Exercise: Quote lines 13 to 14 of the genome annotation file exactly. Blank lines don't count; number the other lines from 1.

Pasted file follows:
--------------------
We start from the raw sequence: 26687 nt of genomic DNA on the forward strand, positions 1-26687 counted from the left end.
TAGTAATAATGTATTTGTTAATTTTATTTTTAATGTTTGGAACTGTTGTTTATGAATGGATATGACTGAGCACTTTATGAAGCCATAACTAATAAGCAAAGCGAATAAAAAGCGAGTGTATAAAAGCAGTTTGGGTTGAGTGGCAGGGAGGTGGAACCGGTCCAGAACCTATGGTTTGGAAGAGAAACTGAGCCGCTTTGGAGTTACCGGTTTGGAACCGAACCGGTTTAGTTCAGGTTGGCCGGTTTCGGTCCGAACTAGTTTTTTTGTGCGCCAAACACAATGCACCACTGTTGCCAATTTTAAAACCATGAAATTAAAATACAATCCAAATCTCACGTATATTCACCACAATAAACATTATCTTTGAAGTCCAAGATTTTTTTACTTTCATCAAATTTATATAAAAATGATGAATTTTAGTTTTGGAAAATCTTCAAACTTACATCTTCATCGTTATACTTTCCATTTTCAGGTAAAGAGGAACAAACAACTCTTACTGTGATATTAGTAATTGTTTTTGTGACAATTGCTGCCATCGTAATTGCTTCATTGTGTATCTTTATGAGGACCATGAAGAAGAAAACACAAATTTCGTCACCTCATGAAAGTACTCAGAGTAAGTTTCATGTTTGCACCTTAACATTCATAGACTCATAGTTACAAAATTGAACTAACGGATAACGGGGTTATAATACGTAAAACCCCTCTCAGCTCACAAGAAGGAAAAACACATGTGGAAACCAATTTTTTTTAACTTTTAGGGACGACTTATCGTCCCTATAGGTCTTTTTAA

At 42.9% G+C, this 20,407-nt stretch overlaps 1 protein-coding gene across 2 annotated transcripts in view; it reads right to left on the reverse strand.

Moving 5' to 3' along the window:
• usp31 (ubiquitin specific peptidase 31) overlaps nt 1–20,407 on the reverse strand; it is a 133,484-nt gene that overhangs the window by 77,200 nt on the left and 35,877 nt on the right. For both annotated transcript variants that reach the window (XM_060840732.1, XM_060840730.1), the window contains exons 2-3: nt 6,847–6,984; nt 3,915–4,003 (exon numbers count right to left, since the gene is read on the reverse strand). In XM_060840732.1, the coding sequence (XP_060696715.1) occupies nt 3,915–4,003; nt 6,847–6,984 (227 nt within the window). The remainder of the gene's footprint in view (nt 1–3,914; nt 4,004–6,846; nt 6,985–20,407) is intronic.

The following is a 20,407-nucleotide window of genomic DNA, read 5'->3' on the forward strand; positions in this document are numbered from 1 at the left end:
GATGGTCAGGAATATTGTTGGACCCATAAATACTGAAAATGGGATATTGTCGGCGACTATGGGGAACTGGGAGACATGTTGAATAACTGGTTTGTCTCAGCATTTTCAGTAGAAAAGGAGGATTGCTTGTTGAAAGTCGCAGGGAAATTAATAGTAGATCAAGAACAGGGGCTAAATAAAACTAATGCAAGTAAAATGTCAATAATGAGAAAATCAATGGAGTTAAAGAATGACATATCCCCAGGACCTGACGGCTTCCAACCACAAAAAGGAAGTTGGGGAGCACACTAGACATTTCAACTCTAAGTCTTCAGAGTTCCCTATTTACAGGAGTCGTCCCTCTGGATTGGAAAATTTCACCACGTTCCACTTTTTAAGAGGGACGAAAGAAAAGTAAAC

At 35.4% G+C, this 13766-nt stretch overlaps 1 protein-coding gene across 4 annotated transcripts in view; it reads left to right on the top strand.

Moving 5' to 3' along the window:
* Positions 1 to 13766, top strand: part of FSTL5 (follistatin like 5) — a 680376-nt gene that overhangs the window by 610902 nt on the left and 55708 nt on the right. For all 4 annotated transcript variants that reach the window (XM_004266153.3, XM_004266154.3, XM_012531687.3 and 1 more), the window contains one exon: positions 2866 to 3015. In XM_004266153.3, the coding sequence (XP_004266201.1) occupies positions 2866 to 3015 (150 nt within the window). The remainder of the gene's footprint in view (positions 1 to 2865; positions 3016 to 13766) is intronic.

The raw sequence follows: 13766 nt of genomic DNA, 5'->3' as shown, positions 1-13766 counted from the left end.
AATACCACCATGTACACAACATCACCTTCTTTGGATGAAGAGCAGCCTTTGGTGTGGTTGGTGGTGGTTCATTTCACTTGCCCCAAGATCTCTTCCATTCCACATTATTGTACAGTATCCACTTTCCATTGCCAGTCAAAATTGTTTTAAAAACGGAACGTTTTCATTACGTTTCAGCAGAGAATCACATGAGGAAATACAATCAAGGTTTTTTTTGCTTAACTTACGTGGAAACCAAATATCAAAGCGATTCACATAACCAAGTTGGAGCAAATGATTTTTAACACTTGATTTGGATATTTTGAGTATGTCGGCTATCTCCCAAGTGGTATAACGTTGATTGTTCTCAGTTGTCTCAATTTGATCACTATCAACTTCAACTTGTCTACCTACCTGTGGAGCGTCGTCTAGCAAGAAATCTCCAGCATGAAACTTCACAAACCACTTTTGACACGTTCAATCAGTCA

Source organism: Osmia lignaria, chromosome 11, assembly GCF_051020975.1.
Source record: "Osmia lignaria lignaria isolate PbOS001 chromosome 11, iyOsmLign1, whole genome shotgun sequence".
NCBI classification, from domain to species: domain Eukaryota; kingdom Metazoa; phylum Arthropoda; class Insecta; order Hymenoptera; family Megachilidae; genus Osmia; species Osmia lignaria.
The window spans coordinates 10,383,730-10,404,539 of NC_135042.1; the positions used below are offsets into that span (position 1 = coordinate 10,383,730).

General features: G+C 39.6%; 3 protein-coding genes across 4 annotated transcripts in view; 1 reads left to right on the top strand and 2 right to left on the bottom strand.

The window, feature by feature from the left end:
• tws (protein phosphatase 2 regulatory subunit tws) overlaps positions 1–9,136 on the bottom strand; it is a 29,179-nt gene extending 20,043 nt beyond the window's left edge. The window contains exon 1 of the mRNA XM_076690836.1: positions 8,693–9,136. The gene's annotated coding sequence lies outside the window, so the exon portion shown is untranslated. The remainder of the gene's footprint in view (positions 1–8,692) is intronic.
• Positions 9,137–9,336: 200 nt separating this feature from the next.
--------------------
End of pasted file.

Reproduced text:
Source organism: Osmia lignaria, chromosome 11, assembly GCF_051020975.1.
Source record: "Osmia lignaria lignaria isolate PbOS001 chromosome 11, iyOsmLign1, whole genome shotgun sequence".